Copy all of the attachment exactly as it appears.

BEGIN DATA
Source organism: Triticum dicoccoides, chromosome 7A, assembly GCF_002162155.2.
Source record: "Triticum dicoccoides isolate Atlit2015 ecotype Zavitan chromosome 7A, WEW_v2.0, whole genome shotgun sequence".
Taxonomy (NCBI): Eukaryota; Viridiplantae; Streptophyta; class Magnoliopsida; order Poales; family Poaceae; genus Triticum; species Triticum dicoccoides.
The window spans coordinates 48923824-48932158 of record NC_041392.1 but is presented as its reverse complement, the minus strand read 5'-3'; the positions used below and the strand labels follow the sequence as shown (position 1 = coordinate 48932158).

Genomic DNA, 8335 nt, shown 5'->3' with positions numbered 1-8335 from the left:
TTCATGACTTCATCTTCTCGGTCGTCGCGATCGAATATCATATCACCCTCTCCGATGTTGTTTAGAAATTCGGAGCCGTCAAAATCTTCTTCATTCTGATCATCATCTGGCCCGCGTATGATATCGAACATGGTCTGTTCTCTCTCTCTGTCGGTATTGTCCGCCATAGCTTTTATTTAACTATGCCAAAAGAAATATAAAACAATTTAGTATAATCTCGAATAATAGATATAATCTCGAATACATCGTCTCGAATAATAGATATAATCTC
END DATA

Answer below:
Source organism: Triticum dicoccoides, chromosome 7A, assembly GCF_002162155.2.
Source record: "Triticum dicoccoides isolate Atlit2015 ecotype Zavitan chromosome 7A, WEW_v2.0, whole genome shotgun sequence".
Taxonomy (NCBI): Eukaryota; Viridiplantae; Streptophyta; class Magnoliopsida; order Poales; family Poaceae; genus Triticum; species Triticum dicoccoides.
The window spans coordinates 48923824-48932158 of record NC_041392.1 but is presented as its reverse complement, the minus strand read 5'-3'; the positions used below and the strand labels follow the sequence as shown (position 1 = coordinate 48932158).

Genomic DNA, 8335 nt, shown 5'->3' with positions numbered 1-8335 from the left:
TTCATGACTTCATCTTCTCGGTCGTCGCGATCGAATATCATATCACCCTCTCCGATGTTGTTTAGAAATTCGGAGCCGTCAAAATCTTCTTCATTCTGATCATCATCTGGCCCGCGTATGATATCGAACATGGTCTGTTCTCTCTCTCTGTCGGTATTGTCCGCCATAGCTTTTATTTAACTATGCCAAAAGAAATATAAAACAATTTAGTATAATCTCGAATAATAGATATAATCTCGAATACATCGTCTCGAATAATAGATATAATCTC